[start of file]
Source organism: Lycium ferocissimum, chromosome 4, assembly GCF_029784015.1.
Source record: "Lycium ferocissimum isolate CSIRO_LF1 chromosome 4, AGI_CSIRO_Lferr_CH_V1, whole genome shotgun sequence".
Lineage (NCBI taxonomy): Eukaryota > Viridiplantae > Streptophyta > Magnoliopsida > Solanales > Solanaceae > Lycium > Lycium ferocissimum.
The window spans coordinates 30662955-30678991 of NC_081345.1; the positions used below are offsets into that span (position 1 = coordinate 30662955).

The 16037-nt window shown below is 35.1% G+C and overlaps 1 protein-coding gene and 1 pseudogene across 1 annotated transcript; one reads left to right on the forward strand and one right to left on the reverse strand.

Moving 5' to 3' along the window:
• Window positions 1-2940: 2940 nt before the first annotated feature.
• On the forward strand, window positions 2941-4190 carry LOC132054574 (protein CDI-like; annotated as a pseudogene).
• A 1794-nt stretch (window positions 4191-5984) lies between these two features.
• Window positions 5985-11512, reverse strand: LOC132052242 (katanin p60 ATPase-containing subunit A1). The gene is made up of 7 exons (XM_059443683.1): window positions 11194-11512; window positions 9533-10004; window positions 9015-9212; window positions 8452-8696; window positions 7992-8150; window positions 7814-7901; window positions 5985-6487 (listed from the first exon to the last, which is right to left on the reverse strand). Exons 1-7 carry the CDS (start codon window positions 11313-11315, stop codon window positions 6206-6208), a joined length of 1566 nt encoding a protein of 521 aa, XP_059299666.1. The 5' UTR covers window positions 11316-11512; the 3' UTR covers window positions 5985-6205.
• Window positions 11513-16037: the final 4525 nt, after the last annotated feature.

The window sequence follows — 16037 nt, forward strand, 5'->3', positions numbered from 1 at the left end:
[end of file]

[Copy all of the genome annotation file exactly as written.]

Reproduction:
Source organism: Lycium ferocissimum, chromosome 4, assembly GCF_029784015.1.
Source record: "Lycium ferocissimum isolate CSIRO_LF1 chromosome 4, AGI_CSIRO_Lferr_CH_V1, whole genome shotgun sequence".
Lineage (NCBI taxonomy): Eukaryota > Viridiplantae > Streptophyta > Magnoliopsida > Solanales > Solanaceae > Lycium > Lycium ferocissimum.
The window spans coordinates 30662955-30678991 of NC_081345.1; the positions used below are offsets into that span (position 1 = coordinate 30662955).

The 16037-nt window shown below is 35.1% G+C and overlaps 1 protein-coding gene and 1 pseudogene across 1 annotated transcript; one reads left to right on the forward strand and one right to left on the reverse strand.

Moving 5' to 3' along the window:
• Window positions 1-2940: 2940 nt before the first annotated feature.
• On the forward strand, window positions 2941-4190 carry LOC132054574 (protein CDI-like; annotated as a pseudogene).
• A 1794-nt stretch (window positions 4191-5984) lies between these two features.
• Window positions 5985-11512, reverse strand: LOC132052242 (katanin p60 ATPase-containing subunit A1). The gene is made up of 7 exons (XM_059443683.1): window positions 11194-11512; window positions 9533-10004; window positions 9015-9212; window positions 8452-8696; window positions 7992-8150; window positions 7814-7901; window positions 5985-6487 (listed from the first exon to the last, which is right to left on the reverse strand). Exons 1-7 carry the CDS (start codon window positions 11313-11315, stop codon window positions 6206-6208), a joined length of 1566 nt encoding a protein of 521 aa, XP_059299666.1. The 5' UTR covers window positions 11316-11512; the 3' UTR covers window positions 5985-6205.
• Window positions 11513-16037: the final 4525 nt, after the last annotated feature.

The window sequence follows — 16037 nt, forward strand, 5'->3', positions numbered from 1 at the left end: